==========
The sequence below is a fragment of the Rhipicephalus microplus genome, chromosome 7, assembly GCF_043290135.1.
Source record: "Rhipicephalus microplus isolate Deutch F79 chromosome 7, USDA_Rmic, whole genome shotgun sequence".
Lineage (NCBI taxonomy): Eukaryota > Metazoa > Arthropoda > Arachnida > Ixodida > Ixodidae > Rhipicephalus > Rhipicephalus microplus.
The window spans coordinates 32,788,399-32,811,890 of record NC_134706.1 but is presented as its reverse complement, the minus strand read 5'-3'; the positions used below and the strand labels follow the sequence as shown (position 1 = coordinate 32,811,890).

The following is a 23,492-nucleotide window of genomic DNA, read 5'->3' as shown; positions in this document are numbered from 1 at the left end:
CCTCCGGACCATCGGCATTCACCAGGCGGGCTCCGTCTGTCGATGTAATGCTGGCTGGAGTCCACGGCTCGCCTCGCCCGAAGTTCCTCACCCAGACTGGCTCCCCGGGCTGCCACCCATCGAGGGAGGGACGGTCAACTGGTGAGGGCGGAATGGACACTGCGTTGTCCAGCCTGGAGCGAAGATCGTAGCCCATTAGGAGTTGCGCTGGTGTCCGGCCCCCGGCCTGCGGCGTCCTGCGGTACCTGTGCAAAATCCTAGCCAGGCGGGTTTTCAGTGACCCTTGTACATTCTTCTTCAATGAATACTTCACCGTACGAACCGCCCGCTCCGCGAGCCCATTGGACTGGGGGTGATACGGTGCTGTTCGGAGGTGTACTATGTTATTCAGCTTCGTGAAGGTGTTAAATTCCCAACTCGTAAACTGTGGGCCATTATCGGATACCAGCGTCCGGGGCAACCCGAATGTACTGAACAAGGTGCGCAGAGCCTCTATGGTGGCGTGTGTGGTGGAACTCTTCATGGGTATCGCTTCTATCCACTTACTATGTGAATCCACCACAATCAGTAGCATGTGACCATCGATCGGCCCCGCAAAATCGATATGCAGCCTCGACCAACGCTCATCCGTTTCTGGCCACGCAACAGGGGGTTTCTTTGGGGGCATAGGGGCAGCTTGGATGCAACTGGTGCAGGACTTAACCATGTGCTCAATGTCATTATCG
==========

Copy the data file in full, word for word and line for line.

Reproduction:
The sequence below is a fragment of the Rhipicephalus microplus genome, chromosome 7, assembly GCF_043290135.1.
Source record: "Rhipicephalus microplus isolate Deutch F79 chromosome 7, USDA_Rmic, whole genome shotgun sequence".
Lineage (NCBI taxonomy): Eukaryota > Metazoa > Arthropoda > Arachnida > Ixodida > Ixodidae > Rhipicephalus > Rhipicephalus microplus.
The window spans coordinates 32,788,399-32,811,890 of record NC_134706.1 but is presented as its reverse complement, the minus strand read 5'-3'; the positions used below and the strand labels follow the sequence as shown (position 1 = coordinate 32,811,890).

The following is a 23,492-nucleotide window of genomic DNA, read 5'->3' as shown; positions in this document are numbered from 1 at the left end:
CCTCCGGACCATCGGCATTCACCAGGCGGGCTCCGTCTGTCGATGTAATGCTGGCTGGAGTCCACGGCTCGCCTCGCCCGAAGTTCCTCACCCAGACTGGCTCCCCGGGCTGCCACCCATCGAGGGAGGGACGGTCAACTGGTGAGGGCGGAATGGACACTGCGTTGTCCAGCCTGGAGCGAAGATCGTAGCCCATTAGGAGTTGCGCTGGTGTCCGGCCCCCGGCCTGCGGCGTCCTGCGGTACCTGTGCAAAATCCTAGCCAGGCGGGTTTTCAGTGACCCTTGTACATTCTTCTTCAATGAATACTTCACCGTACGAACCGCCCGCTCCGCGAGCCCATTGGACTGGGGGTGATACGGTGCTGTTCGGAGGTGTACTATGTTATTCAGCTTCGTGAAGGTGTTAAATTCCCAACTCGTAAACTGTGGGCCATTATCGGATACCAGCGTCCGGGGCAACCCGAATGTACTGAACAAGGTGCGCAGAGCCTCTATGGTGGCGTGTGTGGTGGAACTCTTCATGGGTATCGCTTCTATCCACTTACTATGTGAATCCACCACAATCAGTAGCATGTGACCATCGATCGGCCCCGCAAAATCGATATGCAGCCTCGACCAACGCTCATCCGTTTCTGGCCACGCAACAGGGGGTTTCTTTGGGGGCATAGGGGCAGCTTGGATGCAACTGGTGCAGGACTTAACCATGTGCTCAATGTCATTATCG